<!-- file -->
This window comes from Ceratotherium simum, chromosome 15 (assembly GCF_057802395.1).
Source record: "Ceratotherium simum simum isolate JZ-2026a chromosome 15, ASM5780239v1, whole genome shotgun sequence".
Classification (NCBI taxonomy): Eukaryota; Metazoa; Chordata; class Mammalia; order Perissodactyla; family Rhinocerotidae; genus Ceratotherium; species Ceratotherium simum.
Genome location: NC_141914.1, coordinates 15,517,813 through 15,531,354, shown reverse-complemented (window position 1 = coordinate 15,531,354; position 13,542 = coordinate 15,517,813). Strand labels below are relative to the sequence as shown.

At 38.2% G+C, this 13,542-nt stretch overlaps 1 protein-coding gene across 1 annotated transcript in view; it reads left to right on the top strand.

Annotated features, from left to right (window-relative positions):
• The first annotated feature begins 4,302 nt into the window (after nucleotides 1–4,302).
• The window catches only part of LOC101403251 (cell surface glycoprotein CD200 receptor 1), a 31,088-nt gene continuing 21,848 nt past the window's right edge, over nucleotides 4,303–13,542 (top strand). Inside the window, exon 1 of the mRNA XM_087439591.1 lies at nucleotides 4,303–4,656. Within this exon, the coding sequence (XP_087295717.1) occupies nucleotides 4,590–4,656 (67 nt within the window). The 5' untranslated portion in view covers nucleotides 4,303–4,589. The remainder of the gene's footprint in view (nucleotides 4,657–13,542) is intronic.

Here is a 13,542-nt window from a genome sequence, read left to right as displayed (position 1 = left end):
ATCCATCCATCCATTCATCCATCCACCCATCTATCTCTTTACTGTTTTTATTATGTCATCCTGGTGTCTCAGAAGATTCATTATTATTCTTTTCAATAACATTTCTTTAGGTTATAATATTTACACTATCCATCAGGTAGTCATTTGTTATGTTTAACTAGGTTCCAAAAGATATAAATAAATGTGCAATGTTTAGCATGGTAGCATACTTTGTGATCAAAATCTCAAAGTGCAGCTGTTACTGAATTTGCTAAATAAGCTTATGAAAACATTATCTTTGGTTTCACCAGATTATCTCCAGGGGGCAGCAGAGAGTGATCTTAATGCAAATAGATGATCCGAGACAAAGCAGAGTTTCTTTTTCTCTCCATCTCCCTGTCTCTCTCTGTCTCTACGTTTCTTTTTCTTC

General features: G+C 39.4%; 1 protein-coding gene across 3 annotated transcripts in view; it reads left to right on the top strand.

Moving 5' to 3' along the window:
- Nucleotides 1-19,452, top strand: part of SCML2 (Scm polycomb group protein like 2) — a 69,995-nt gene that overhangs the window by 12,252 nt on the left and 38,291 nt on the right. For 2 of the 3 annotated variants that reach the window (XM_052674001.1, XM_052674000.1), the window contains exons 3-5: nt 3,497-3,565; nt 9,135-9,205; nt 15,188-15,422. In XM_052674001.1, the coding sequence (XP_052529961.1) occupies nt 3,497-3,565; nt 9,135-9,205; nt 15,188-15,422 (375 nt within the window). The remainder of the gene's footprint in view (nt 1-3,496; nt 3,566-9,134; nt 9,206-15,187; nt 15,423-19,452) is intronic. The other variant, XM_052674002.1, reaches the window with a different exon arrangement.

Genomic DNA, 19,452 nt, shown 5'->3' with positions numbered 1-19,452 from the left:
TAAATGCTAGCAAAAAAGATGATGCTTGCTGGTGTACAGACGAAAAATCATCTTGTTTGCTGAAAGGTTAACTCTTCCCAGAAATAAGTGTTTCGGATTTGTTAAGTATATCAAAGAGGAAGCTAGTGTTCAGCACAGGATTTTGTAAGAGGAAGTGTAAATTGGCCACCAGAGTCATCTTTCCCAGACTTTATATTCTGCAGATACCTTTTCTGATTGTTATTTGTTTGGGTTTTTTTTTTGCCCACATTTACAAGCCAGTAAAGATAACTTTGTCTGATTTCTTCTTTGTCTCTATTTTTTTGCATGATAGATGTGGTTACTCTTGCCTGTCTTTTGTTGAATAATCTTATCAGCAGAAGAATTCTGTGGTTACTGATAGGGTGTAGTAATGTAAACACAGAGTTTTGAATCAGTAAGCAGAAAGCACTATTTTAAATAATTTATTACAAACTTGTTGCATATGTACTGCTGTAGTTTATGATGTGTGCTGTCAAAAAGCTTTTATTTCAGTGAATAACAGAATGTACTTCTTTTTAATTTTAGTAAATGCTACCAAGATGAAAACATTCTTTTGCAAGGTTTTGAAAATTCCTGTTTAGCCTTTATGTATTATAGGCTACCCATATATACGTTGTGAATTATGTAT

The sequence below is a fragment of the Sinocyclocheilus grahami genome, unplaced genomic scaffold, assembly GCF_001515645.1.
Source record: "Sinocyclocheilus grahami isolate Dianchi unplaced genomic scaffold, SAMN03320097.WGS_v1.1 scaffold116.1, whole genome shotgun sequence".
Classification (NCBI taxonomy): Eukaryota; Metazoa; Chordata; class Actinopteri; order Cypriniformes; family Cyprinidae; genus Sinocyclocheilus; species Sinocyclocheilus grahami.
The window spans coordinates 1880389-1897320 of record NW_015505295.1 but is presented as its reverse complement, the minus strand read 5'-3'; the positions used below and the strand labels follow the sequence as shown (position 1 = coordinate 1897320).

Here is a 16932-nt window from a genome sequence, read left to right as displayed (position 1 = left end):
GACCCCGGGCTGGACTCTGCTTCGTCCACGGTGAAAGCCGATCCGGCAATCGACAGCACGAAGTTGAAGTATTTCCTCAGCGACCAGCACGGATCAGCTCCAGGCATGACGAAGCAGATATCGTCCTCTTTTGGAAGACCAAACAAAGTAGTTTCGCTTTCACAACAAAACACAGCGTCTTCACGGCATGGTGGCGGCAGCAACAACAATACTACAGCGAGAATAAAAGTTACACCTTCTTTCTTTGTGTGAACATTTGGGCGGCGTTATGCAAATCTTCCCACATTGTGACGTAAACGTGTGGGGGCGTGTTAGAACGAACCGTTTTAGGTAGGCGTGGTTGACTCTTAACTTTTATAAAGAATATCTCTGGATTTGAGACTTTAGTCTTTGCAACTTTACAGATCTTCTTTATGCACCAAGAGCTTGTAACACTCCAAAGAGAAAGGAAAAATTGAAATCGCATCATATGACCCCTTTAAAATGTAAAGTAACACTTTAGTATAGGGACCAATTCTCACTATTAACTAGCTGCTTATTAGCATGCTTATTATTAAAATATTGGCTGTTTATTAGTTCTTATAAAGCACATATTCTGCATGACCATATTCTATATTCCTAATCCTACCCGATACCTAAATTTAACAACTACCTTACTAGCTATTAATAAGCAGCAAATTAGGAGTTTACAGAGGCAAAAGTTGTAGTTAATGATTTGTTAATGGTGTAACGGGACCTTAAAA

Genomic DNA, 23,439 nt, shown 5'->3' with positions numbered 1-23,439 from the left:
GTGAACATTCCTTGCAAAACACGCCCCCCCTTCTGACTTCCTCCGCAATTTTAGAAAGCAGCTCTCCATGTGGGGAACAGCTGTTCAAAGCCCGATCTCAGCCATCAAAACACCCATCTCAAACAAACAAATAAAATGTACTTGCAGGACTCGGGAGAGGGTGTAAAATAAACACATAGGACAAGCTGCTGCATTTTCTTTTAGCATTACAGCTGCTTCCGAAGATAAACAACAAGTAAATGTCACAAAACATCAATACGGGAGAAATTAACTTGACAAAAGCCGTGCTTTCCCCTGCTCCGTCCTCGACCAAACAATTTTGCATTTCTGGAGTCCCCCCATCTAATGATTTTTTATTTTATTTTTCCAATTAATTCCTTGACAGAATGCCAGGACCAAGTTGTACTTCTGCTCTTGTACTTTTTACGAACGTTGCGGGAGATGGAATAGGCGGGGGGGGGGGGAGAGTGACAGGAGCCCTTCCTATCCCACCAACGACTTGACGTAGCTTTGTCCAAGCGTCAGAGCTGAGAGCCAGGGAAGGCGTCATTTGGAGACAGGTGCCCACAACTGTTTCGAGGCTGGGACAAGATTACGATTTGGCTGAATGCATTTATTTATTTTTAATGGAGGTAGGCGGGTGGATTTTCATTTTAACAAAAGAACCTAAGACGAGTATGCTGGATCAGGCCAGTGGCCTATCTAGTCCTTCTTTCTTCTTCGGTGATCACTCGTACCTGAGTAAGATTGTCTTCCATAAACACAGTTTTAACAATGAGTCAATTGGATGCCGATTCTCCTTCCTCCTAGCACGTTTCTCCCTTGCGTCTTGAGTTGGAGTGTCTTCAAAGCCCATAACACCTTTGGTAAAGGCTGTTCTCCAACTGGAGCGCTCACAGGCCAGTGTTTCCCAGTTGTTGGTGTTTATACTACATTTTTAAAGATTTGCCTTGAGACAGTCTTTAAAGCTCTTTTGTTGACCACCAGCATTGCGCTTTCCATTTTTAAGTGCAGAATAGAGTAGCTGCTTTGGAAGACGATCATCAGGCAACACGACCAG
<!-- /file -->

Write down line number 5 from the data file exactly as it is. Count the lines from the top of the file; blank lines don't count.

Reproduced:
At 38.2% G+C, this 13,542-nt stretch overlaps 1 protein-coding gene across 1 annotated transcript in view; it reads left to right on the top strand.